Tuesday, September 8, 2015

AWOL Arab League

Oh yeah - the refugees fleeing the mid east for the generous tolerant Woman Worshipping West...

As pressure rises for European leaders to resolve the refugee crisis, critics are also asking why Middle Eastern governments have not done more to help the four million Syrians who represent one of the largest mass movement of refugees since World War Two.

Much ire has focused on the relatively wealthy states along the Persian Gulf. According to a report by Amnesty International, the six countries of the Gulf Cooperation Council offered zero formal resettlement slots to Syrians by the end of 2014. 

Rights groups point out that those countries — Bahrain, Kuwait, Oman, Qatar, Saudi Arabia, and the United Arab Emirates (UAE) — with wealth amassed from oil, gas, and finance, collectively have far more resources than the two Arab states that have taken in the most Syrians: Jordan and Lebanon. The Gulf states are Arabic-speaking, have historic ties to Syria and some are embroiled in the current crisis through their support for insurgent groups. 

The missing link in this tragic drama is the role of Arab countries, specifically the Gulf countries. These states have invested money, supported political parties and factions, funded with guns, weapons etc, and engaged in a larger political discourse around the crisis.

The logic behind Gulf refugee policies is complex. In smaller Gulf states like Qatar and the UAE, foreigners already far outnumber nationals, a demographic balance that, for some, feeds feelings of anxiety tinged with xenophobia. In the UAE, foreign nationals outnumber citizens by more than five to one.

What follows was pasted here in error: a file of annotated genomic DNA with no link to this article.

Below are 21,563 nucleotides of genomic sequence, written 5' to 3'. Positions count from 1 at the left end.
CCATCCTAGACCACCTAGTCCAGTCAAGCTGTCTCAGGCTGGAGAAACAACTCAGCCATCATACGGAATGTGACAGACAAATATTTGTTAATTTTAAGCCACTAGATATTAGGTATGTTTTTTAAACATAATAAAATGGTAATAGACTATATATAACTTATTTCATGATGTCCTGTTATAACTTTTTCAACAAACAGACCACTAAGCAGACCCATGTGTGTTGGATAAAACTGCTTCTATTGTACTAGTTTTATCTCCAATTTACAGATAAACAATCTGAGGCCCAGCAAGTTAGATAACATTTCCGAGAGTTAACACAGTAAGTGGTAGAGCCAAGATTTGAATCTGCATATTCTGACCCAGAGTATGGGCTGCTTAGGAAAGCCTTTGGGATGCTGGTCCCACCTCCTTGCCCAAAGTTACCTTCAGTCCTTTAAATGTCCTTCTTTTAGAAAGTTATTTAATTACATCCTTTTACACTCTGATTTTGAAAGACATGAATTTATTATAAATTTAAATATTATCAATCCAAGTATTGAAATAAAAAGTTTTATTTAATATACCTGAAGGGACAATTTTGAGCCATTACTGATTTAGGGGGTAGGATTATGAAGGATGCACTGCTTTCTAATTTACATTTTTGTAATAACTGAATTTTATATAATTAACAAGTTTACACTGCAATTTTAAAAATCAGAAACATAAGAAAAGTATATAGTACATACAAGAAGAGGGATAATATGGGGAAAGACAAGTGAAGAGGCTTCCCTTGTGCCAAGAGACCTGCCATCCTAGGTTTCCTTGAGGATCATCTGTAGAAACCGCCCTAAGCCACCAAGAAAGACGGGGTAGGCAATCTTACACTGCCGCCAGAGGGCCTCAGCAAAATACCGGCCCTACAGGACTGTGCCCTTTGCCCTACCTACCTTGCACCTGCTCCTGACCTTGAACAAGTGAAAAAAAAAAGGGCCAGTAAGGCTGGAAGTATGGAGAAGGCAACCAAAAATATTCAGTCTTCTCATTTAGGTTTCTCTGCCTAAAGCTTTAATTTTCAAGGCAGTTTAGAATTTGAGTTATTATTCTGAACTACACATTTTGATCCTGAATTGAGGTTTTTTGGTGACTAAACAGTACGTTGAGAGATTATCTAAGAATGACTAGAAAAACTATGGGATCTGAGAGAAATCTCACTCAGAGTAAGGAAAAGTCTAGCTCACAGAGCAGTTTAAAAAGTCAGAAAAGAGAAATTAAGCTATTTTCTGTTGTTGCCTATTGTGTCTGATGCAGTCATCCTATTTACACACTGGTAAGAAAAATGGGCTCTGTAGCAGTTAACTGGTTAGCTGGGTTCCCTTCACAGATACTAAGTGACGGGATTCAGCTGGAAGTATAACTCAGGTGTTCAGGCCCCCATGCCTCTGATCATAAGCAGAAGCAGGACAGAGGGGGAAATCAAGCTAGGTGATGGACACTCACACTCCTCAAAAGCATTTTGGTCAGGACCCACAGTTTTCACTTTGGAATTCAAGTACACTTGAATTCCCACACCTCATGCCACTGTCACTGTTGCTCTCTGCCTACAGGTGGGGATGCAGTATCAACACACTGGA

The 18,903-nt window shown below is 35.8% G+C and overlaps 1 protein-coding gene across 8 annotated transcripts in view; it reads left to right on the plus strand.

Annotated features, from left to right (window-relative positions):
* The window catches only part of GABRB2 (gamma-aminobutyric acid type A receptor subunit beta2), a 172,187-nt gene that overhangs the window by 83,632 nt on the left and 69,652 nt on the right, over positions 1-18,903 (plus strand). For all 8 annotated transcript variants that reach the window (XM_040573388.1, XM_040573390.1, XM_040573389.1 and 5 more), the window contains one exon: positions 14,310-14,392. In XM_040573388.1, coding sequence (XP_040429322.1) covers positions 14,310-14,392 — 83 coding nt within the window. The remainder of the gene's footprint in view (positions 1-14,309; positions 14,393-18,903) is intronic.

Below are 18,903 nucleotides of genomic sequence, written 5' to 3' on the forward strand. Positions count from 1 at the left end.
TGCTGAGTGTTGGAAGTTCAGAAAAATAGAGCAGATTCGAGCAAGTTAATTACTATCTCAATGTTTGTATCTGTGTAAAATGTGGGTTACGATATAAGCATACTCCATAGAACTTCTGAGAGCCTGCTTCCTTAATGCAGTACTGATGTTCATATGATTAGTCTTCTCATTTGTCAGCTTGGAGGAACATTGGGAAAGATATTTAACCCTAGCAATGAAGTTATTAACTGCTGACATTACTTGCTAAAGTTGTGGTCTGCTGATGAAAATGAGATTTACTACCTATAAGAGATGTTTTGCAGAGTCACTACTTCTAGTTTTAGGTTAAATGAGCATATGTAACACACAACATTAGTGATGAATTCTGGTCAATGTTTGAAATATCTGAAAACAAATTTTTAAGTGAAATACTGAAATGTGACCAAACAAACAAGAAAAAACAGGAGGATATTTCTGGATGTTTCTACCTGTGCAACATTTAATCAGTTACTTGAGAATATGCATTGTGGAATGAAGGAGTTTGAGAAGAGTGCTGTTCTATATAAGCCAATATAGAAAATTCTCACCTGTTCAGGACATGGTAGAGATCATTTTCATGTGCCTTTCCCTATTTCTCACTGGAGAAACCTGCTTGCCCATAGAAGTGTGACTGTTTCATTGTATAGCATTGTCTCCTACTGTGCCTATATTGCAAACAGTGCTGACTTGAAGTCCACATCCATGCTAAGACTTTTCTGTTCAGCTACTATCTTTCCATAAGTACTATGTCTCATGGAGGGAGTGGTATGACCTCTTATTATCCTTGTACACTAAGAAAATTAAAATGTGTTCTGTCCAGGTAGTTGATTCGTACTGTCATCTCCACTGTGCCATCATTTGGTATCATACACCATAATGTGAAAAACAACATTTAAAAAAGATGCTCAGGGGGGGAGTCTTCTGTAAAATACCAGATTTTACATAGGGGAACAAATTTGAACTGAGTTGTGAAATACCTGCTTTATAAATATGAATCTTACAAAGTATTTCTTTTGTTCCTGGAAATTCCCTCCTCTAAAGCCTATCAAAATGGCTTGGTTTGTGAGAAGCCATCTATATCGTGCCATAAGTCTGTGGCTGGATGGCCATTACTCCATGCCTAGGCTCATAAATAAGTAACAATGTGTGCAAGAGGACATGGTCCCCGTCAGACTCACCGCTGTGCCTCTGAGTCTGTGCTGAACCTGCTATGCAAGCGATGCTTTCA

Elsewhere in the Middle East, Syrians fleeing the slaughter in their country often face a bleak landscape with few opportunities to work, attend school, reunite with their families, and start new full lives.

Lebanon has accepted more than 1.1 million Syrians, the most of any Arab state (Turkey has accepted approximately two million). That means that at least one in five people in Lebanon is a Syrian refugee. Lebanon forbids the construction of formal refugee camps. As a result, more than 40% of refugees in Lebanon live in makeshift shelters including “garages, worksites, one room structures, unfinished housing,” according to U.N. figures cited by Amnesty International. Many Syrians rely on aid agencies whose resources are stretched thin.

In Egypt, state repression is part of what is compelling Syrians to risk the sea route to Europe. Following the military’s overthrow of elected president Mohamed Morsi in 2013, Egypt demand Syrians apply for visas. Morsi’s Islamist government was sympathetic to the rebel cause in Syria, but the new military-backed regime is less sympathetic to Syrian migrants many more have been deported. Coinciding with a tide of Egyptian nationalism, Syrians reported being fired from their jobs, detained by police, and harassed by landlords.
According to the United Nations, 49 per cent are non-Syrian. As to whether they're refugees, well, usually, refugees flees as families. Yet here, from those UN statistics, is he breakdown of those "refugees":
13 per cent children
12 per cent women

75 per cent men
That's not the demographic distribution of fleeing refugees, but of an invading army.